Homily for Reformation Sunday Vespers
October 28, 2018, Holy Trinity Lutheran Church, New York City
The Rev. R. Guy Erwin, Ph.D
Text: Psalm 46
God is our refuge and strength,
a very present help in trouble.
Therefore we will not fear, though the earth be moved,
and though the mountains shake in the depths of the sea;
though its waters rage and foam,
and though the mountains tremble with its tumult.
There is a river whose streams make glad the city of God,
the holy habitation of the Most High.
God is in the midst of the city; it shall not be shaken;
God shall help it at the break of day.
The nations rage, and the kingdoms shake;
God speaks, and the earth melts away.
The Lord of hosts is with us;
the God of Jacob is our stronghold.
Come now, regard the works of the Lord,
what desolations God has brought upon the earth;
behold the one who makes war to cease in all the world;
who breaks the bow, and shatters the spear, and burns the shields with fire.
“Be still, then, and know that I am God;
I will be exalted among the nations; I will be exalted in the earth.”
The Lord of hosts is with us;
the God of Jacob is our stronghold.
What can it possibly mean for us today to say with the Psalmist: “The Lord of hosts is with us; the God of Jacob is our stronghold”? Today especially these words give me very mixed feelings: on the one hand, I desperately want a powerful, protective God to come down and stop the madness I see on every hand — to still the hatred and shame the impunity and — most of all — to stop the killing; and on the other hand, I know that to conjure up God’s power for the sake of my own righteous indignation in the face of injustice would be to add violence to violence.
But it must be acknowledged that we live in a time of uncertainty and anxiety in which we need to call on all the spiritual resources we have to keep our balance and our sanity and our compassion. The murders yesterday in the synagogue in Pittsburgh are a devastating reminder of the power of evil. It is no wonder that the powerful image of a God who looks after and protects God’s own from the enemies they face has been compelling to Jews and Christians for centuries. And in times of crisis and anxiety, belief in a protecting (and sometimes an avenging) God has been a powerful consolation to those who live in fear.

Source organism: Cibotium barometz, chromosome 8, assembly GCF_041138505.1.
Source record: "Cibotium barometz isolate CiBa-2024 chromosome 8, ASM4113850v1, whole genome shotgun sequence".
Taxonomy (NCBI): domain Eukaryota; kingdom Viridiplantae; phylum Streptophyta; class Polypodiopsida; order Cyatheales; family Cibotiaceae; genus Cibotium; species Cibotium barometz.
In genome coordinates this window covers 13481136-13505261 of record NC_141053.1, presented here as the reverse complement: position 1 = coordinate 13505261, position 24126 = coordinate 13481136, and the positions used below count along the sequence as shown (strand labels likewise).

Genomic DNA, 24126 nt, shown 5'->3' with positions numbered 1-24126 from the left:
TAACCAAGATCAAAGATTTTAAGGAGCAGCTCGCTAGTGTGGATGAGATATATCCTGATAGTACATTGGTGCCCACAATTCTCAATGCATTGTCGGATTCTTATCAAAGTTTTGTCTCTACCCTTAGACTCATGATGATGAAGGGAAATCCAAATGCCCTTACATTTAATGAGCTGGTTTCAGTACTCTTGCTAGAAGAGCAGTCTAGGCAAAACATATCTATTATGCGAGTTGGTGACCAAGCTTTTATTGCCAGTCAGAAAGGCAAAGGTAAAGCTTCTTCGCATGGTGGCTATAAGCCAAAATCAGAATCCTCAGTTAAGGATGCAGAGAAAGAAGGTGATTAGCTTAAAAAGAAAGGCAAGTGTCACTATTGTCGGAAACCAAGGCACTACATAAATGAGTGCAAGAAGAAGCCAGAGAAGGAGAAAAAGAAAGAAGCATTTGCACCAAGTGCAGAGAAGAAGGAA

Almost five centuries ago, in the midst of the Reformation that Lutherans remember on this weekend in October, Martin Luther found the words of the 46th Psalm inspiring in his own time of uncertainty and crisis. He Christianized the words-as was the custom in Christian interpretation of the psalms — seeing the power and the protection the psalm promises as embodied in the person of Jesus the Christ — for Luther the defender of a threatened people against the demonic forces that encircled and threatened them.
For Luther, this meant his own small band of preachers and teachers who had challenged the power of an entrenched hierarchy at the risk of their lives, and knew themselves surrounded by authority, power, and wealth far greater than that of their supporters. Their liberating proclamation of God’s grace, as freely given to an undeserving humanity through sheer divine mercy, was deeply threatening to a church whose power and wealth depended on its claim to be able to apply God’s favor (or judgment) to individuals by its own authority.
So Luther rewrites the idea of a God with armies in the heavens and turns it, in his famous hymn “A Mighty Fortress Is Our God” into a song in praise of Jesus, the one who alone gives God’s people hope for protection and rescue and safety. It’s still a militant song, but one that turns the battle into a cosmic, and not a tribal one-and it reminds us that human abilities alone are insufficient to hold the world’s evil at bay — divine assistance is required.